The idea that government has the right to check one business model in the favor of another is also bankrupt. No business has the right to exist at the cost of the political destruction of its competitors. The only people who have a right to decide the fate of a business are a business’s owners, by choosing to stay in business or not, and its customers, by choosing to patronize the business or not.
And what has been forgotten in the media consolidation debate is that broadcast spectrum is a property deserving of the same protection afforded any other property. Rather then treat broadcast spectrum as a public good, the broadcast spectrum should be treated as a private property owned by those who develop it. Just because the broadcast media uses radio waves to communicate with its customers does not mean that it forfeits its rights.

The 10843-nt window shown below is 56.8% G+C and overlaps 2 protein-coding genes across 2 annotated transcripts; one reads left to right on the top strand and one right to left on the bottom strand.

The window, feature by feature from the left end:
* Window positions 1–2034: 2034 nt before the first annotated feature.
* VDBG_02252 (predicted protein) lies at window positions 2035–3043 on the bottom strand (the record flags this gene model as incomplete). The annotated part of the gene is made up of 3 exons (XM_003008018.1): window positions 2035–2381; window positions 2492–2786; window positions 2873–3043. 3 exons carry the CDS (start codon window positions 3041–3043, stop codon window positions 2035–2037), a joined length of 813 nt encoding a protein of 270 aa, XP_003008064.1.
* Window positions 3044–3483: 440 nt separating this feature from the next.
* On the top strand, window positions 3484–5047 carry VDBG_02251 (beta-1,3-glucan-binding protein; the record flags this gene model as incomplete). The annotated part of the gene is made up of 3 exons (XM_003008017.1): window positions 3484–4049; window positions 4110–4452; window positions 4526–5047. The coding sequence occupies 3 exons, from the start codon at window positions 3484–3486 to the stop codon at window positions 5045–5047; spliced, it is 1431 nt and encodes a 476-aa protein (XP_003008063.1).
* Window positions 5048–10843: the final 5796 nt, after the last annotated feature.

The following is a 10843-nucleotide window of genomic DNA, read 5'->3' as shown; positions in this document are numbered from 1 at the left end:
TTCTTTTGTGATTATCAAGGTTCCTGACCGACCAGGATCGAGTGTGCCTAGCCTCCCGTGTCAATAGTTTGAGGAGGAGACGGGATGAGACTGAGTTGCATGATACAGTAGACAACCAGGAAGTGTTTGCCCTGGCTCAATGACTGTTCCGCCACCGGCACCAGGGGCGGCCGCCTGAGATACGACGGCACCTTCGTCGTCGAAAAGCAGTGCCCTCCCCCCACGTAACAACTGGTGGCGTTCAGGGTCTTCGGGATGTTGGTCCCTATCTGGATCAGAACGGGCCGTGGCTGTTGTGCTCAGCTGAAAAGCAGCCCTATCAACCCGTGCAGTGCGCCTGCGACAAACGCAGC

Dean’s campaign is not the first time an anti-capitalist has presented himself to the electorate in capitalist’s clothing. Like Teddy Roosevelt before him, Dean attacks the alleged "malefactors of great wealth." And just like Roosevelt, when Dean speaks of the “bad traits of capitalism,” he means nothing less then self-interest. What else motivates a capitalist? It is not avarice that creates new ideas and innovations and brings them to market. It is pride, productivity and reason.
Yet it remains to be seen whether America’s proud, productive and rational will mount a better defense of their freedoms then their forbearers did under Roosevelt. Rather then worry about how deeply media companies penetrate every single community, as Howard Dean cliams, we ought to worry about how deeply government squelches the rights of every single individual.